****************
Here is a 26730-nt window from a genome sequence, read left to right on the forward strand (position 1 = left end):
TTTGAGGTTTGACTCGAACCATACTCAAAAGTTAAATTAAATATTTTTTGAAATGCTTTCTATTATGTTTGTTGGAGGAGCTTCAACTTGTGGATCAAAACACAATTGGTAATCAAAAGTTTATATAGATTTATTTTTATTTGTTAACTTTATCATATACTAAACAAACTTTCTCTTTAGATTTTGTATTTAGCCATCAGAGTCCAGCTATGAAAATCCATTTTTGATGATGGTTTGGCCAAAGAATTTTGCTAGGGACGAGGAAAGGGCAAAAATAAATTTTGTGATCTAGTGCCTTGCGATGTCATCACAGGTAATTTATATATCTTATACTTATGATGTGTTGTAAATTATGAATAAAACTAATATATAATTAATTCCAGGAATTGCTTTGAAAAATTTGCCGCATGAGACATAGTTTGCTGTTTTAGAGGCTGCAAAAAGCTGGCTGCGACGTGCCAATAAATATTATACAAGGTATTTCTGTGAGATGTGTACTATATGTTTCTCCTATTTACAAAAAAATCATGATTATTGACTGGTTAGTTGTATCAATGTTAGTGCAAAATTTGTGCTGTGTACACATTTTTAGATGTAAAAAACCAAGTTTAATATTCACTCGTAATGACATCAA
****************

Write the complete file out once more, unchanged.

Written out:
Here is a 26730-nt window from a genome sequence, read left to right on the forward strand (position 1 = left end):
TTTGAGGTTTGACTCGAACCATACTCAAAAGTTAAATTAAATATTTTTTGAAATGCTTTCTATTATGTTTGTTGGAGGAGCTTCAACTTGTGGATCAAAACACAATTGGTAATCAAAAGTTTATATAGATTTATTTTTATTTGTTAACTTTATCATATACTAAACAAACTTTCTCTTTAGATTTTGTATTTAGCCATCAGAGTCCAGCTATGAAAATCCATTTTTGATGATGGTTTGGCCAAAGAATTTTGCTAGGGACGAGGAAAGGGCAAAAATAAATTTTGTGATCTAGTGCCTTGCGATGTCATCACAGGTAATTTATATATCTTATACTTATGATGTGTTGTAAATTATGAATAAAACTAATATATAATTAATTCCAGGAATTGCTTTGAAAAATTTGCCGCATGAGACATAGTTTGCTGTTTTAGAGGCTGCAAAAAGCTGGCTGCGACGTGCCAATAAATATTATACAAGGTATTTCTGTGAGATGTGTACTATATGTTTCTCCTATTTACAAAAAAATCATGATTATTGACTGGTTAGTTGTATCAATGTTAGTGCAAAATTTGTGCTGTGTACACATTTTTAGATGTAAAAAACCAAGTTTAATATTCACTCGTAATGACATCAA